There is an old joke about a highly skilled engineer who was hired to solve a very challenging problem that folks had been struggling with for quite some time. As the story goes, this engineer showed up, assessed the problem in about 30 seconds, then pressed a quick series of buttons on a computer and the problem was instantly solved. He then presented his client with a bill for $1000. The client recoiled in disbelief and exclaimed, “One thousand dollars! All you did was press a few buttons.” To which the engineer replied, “Oh no, the pressing the buttons part was absolutely free. Knowing which buttons to press and when, well, that’s worth way more than I’m charging you.”
The point of the story is that an absolute master of anything can make things look so simple that it is very easy to completely lose sight of how many days, months, years, investment in education and effort it took for that individual to get to that level of skill. I know that myself, An-shu and the other master instructors, and most likely many of you, have this experience fairly regularly. Some students seem to expect us to deliver in clear, concise language and detailed demonstration secrets we have spent decades to understand. This is analogous to handing over your life’s work for lunch money, or as a dear friend says, “a cup of coffee and some pocket lint.” In most cases I honestly don’t believe they are trying to take advantage, they simply don’t consider exactly what they are asking, and, exactly what they are getting when we do deliver.
I have on a number of occasions had what appeared to be a potential student sit on the bench at my school and watch some classes. Then explain to me that they didn’t want to enroll in a program, they just wanted to learn this or that trick for handling certain attacks or problems. In one case I was teaching a seminar on attacking the base with a focus on immediate structural damage. This individual who had watched most of the seminar wanted me to teach him one or two techniques that he found particularly effective and intriguing. I hit him with my usual reply in these situations. I asked him what he did for a living. He was a bit confused but replied none-the-less, telling me that he built houses. I said, “Great. How long have you been doing that?” He said, over 15 years. I said, “So you must be pretty good at it then.” He replied, “I like to think so.” I said, “That’s fantastic. So let’s make a deal, I’ll teach you the secrets behind these techniques you’re interested in and I won’t ask for a whole house, cause that would be ridiculous, but how about you build me a nice deck for the back of my house.”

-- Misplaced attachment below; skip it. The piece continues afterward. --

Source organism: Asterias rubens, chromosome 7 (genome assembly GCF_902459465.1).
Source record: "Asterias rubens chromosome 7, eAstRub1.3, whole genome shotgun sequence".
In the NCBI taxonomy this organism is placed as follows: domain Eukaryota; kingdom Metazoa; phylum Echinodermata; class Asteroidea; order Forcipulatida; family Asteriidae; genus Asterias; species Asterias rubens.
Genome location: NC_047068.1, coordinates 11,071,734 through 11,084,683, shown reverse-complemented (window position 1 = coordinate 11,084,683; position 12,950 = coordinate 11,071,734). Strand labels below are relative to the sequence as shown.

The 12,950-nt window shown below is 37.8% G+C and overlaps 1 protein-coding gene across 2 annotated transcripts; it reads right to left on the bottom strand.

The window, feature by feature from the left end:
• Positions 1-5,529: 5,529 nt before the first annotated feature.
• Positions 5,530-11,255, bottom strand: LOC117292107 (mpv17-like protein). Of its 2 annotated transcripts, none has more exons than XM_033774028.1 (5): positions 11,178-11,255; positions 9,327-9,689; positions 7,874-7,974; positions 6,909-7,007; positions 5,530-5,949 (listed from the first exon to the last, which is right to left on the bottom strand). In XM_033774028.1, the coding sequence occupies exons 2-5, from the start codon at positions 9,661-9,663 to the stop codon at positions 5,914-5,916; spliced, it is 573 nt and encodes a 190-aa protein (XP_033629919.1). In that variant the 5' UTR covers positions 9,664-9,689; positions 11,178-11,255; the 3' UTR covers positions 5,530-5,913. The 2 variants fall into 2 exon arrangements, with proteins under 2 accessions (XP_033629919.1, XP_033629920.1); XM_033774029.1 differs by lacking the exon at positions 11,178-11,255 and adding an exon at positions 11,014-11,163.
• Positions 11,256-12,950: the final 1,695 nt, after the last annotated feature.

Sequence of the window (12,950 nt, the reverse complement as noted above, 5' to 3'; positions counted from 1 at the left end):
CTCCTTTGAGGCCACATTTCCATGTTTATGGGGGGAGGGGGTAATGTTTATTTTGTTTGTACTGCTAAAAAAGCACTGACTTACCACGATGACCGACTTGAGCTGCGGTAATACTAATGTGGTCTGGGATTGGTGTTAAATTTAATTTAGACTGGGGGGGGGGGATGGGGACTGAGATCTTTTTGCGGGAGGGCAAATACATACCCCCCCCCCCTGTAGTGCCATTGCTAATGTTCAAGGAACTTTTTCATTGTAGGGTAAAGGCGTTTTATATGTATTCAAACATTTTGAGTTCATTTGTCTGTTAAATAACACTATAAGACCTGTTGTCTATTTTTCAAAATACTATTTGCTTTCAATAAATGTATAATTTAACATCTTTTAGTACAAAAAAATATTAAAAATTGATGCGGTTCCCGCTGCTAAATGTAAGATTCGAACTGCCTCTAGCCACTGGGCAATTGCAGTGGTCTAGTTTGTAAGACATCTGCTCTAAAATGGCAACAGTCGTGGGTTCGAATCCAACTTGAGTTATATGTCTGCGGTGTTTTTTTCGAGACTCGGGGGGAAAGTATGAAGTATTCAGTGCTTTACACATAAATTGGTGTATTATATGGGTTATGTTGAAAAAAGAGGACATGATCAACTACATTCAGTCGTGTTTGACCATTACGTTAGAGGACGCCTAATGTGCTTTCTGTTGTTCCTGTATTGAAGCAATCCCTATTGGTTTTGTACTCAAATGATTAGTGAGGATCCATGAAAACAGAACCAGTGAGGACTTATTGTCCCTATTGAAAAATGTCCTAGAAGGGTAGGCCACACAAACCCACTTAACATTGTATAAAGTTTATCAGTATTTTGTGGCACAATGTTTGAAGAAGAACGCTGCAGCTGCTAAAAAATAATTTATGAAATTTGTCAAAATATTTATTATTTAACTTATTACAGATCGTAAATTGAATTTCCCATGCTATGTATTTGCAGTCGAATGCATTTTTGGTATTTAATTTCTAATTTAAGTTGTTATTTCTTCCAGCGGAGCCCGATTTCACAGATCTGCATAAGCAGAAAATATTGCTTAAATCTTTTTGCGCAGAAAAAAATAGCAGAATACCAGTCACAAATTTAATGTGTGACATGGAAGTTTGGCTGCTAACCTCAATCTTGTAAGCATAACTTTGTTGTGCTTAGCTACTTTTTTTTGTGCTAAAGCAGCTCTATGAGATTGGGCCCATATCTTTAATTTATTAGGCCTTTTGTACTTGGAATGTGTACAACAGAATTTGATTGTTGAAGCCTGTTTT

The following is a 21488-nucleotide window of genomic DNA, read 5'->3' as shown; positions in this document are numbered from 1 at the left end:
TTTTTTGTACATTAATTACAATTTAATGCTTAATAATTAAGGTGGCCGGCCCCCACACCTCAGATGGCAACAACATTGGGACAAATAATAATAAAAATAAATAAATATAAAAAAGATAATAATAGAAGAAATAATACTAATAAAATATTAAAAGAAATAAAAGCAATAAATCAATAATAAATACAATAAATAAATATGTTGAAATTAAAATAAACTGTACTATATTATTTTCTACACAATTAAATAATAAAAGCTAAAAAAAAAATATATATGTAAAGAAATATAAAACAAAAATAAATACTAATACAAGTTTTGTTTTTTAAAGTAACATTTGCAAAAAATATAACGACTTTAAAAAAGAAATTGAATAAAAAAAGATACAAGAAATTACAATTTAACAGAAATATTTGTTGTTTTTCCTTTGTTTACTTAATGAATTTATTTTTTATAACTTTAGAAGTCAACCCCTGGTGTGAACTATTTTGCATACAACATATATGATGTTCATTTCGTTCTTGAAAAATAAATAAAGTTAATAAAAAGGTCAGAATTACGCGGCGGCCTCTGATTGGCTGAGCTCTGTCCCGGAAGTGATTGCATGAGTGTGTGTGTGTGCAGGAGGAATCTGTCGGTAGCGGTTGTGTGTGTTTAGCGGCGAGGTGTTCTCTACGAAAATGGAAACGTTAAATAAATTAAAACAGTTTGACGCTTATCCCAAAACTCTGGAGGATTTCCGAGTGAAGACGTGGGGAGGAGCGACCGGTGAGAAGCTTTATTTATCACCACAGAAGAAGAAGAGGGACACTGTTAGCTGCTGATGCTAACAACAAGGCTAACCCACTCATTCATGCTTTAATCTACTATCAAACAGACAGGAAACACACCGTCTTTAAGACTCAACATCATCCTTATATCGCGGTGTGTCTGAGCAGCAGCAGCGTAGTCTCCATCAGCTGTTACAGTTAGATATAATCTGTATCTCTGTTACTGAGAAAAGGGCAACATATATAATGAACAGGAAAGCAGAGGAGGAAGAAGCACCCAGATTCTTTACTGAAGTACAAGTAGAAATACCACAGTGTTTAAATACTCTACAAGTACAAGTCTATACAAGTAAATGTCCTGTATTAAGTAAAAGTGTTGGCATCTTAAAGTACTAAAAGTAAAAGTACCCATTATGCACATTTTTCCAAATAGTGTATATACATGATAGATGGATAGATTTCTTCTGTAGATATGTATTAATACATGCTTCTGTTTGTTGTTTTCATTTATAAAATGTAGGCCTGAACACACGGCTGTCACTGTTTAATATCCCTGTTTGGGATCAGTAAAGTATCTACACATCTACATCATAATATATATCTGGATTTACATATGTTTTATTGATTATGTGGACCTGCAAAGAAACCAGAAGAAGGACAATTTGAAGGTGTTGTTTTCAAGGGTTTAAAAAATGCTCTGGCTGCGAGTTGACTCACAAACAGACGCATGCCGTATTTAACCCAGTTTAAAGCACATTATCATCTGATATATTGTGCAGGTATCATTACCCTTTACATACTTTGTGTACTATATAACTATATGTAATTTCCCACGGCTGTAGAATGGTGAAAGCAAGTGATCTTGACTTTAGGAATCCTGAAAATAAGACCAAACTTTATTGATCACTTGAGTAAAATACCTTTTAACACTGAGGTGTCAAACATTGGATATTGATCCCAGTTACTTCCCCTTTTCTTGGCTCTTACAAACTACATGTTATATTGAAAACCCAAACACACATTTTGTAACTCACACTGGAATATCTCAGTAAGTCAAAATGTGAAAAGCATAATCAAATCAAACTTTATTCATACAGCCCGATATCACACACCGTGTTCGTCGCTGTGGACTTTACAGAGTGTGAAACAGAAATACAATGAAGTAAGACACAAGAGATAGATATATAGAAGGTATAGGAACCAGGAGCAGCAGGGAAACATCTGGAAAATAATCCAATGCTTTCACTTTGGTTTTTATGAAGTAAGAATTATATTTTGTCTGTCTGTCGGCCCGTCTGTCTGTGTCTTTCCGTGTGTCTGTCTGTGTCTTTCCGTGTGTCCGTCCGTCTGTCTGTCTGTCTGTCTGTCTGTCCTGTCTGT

Of course a very interesting conversation followed. He was very good-natured about the point I was making (some have not been) and said he had just never thought about this from that perspective before, and that it made complete sense. In case you’re wondering, no, he did not enroll. Which brings us to the next point. Spending time with a master instructor, particularly in a private lesson, should be a decision based on your level of passion and dedication to your own training. You may not be that committed to it, and that’s certainly ok. I have often commented that I would not have time for a private lesson with Tiger Woods even if it were free. Some folks gasp when I say that. I’m just not in to golf. If I were, however, I might well understand why someone would pay the astronomical fees I have heard are charged for such a thing.
As To-Shin Do master instructors we can often answer a burning question, solve a puzzling conundrum, and literally shave years off of your skill development path in mere moments. I am happy to say that my experience has been that many serious students recognize the immense value in this fast-tracking of their own path to mastery. And now, it couldn’t be much easier. With current technology in place long distance privates and virtual feedback are a reality and available to you. You also have an ever-increasing library of course experiences available from our most knowledgeable and experienced master instructors. If I say any more I will start sounding like my beloved father – you know, the old story about walking to and from school up hill both ways, in the snow, barefoot…. You get the idea. So take care of your teachers, whoever they are, and take a moment to consider what it took them to be in a position to pass on their skills and secrets.